polymaps.org Unlike other map APIs, Polymaps uses SVG to display geographic information, rendering this data directly on the browser. Other APIs use image tiles to render maps, but they still need to display geographic information (such as markers and routes) by rendering it directly. Map data can be loaded using standard formats such as GeoJSON and rendered directly. The use of SVG enables you to use CSS rules for styling map features like roads and boundaries, including changing styles on the fly. It also allows the use of SVG transitions and animations on maps. Polymaps makes it easy to visualise large datasets of geographic information (for example, population density, crime statistics or voting patterns). Level of detail is controlled by tiling the raw geographic data, rather than tiling rendered images, so it can be changed dynamically. Polymaps also doesn't limit map display to fixed zoom levels, as with maps based on tiled images. And because SVG is resolution independent, it works well on devices with higher pixel count displays, such as Apple's Retina displays. The main disadvantage of the use of SVG is that it is not fully supported on all mobile browsers; and even if supported, it uses a lot of processing power. It is also not supported at all on Internet Explorer prior to IE9 (IE8 and before used VML instead of SVG).

The future
When Google Maps was free it supressed the development of alternatives, but now the number of both proprietary and open mapping APIs has exploded. This competition is good news for developers of applications that involve maps. Different APIs have unique features and capabilities, enabling you to pick the API that best suits your needs. Advances in mapping APIs are also being driven by the increasing capabilities and power of mobile devices including smartphones and tablets, where there is high demand for applications based on maps.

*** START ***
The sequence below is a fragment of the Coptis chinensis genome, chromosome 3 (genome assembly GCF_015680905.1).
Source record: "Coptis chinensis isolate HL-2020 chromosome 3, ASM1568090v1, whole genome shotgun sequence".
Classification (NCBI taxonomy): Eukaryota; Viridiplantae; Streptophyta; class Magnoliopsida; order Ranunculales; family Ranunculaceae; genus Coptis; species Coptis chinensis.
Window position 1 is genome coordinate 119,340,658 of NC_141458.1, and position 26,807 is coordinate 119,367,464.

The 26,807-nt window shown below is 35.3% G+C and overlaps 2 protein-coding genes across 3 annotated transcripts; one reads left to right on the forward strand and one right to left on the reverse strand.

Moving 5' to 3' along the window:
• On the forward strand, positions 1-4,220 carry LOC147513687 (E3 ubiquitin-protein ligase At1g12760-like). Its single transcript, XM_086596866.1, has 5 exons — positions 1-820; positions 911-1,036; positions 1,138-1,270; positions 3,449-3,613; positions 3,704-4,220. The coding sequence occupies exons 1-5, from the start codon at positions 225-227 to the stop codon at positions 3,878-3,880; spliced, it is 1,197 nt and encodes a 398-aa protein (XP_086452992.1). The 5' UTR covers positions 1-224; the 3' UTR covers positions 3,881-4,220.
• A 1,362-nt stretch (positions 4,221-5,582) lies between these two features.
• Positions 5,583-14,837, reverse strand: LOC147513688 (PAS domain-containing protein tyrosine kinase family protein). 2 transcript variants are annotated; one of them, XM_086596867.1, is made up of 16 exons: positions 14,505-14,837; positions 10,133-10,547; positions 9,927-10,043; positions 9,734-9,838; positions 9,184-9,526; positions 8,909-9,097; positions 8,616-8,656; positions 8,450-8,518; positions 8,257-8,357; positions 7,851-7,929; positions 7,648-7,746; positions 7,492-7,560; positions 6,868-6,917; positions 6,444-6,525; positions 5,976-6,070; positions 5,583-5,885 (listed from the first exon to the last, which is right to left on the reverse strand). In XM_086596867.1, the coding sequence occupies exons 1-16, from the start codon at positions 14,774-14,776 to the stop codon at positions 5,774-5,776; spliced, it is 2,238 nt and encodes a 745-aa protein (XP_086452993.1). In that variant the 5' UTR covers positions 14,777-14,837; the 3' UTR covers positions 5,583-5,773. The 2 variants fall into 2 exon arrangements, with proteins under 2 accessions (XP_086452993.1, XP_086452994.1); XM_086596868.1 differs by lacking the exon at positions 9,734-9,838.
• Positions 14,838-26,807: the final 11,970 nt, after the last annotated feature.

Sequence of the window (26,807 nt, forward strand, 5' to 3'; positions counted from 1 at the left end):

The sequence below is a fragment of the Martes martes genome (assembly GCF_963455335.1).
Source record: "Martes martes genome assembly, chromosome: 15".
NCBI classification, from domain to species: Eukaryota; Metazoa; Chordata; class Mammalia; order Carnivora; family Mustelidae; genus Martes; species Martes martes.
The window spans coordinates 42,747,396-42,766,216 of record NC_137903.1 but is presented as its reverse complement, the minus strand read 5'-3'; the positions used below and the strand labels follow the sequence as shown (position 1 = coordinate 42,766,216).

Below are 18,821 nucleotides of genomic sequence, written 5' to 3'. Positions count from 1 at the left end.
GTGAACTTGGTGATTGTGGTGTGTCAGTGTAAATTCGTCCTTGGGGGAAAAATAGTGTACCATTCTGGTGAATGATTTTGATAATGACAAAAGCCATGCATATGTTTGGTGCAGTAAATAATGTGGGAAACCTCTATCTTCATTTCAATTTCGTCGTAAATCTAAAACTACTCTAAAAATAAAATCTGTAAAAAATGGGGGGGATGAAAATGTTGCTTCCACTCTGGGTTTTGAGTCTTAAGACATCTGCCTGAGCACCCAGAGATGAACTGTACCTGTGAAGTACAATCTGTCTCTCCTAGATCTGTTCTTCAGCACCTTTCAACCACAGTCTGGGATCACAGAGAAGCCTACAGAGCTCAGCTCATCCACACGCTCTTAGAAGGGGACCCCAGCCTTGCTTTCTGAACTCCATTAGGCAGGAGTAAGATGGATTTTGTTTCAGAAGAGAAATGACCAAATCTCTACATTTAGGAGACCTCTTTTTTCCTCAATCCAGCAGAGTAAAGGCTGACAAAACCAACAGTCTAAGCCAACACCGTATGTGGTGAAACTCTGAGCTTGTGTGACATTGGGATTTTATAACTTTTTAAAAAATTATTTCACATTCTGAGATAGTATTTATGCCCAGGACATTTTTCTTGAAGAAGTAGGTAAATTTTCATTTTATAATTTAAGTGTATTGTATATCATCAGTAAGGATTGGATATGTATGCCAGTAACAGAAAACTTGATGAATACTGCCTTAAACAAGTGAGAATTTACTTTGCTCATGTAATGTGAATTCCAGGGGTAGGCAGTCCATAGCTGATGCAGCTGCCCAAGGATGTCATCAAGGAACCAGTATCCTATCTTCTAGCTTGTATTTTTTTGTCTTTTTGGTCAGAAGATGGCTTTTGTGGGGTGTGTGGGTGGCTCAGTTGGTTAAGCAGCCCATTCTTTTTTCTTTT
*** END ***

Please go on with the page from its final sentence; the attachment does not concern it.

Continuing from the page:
Mapping seems to be moving toward open solutions. Even proprietary mapping products from Google and Nokia encourage crowdsourcing, enabling users to add or edit their proprietary maps. It is impossible for even large companies to keep up with all the changes to maps around the world as roads are added or changed. But although this data is supplied by users (including governments and NGOs), once added to a proprietary map it becomes proprietary (even the user or organisation who added the data has to pay to use it). It makes more sense to keep this data open, using something like OpenStreetMap. In the slightly more distant future, all-in-one APIs like Google's will likely be split up into separate APIs, so for example a developer can use an open API such as Leaflet to draw the map and an open map based on OpenStreetMap data, while still using (and paying for) proprietary APIs for advanced features such as traffic or routing. In addition to APIs, there are companies that help you create and host your own maps (such as MapBox and CloudMade) so that the style of your maps can match the style of your applications. There are also new APIs and platforms emerging for developing location-based applications (GeoLoqi, for example). And marketplaces will emerge for sharing, buying, and selling geographic data (such as WeoGeo). One thing is clear though – map APIs are going places quickly.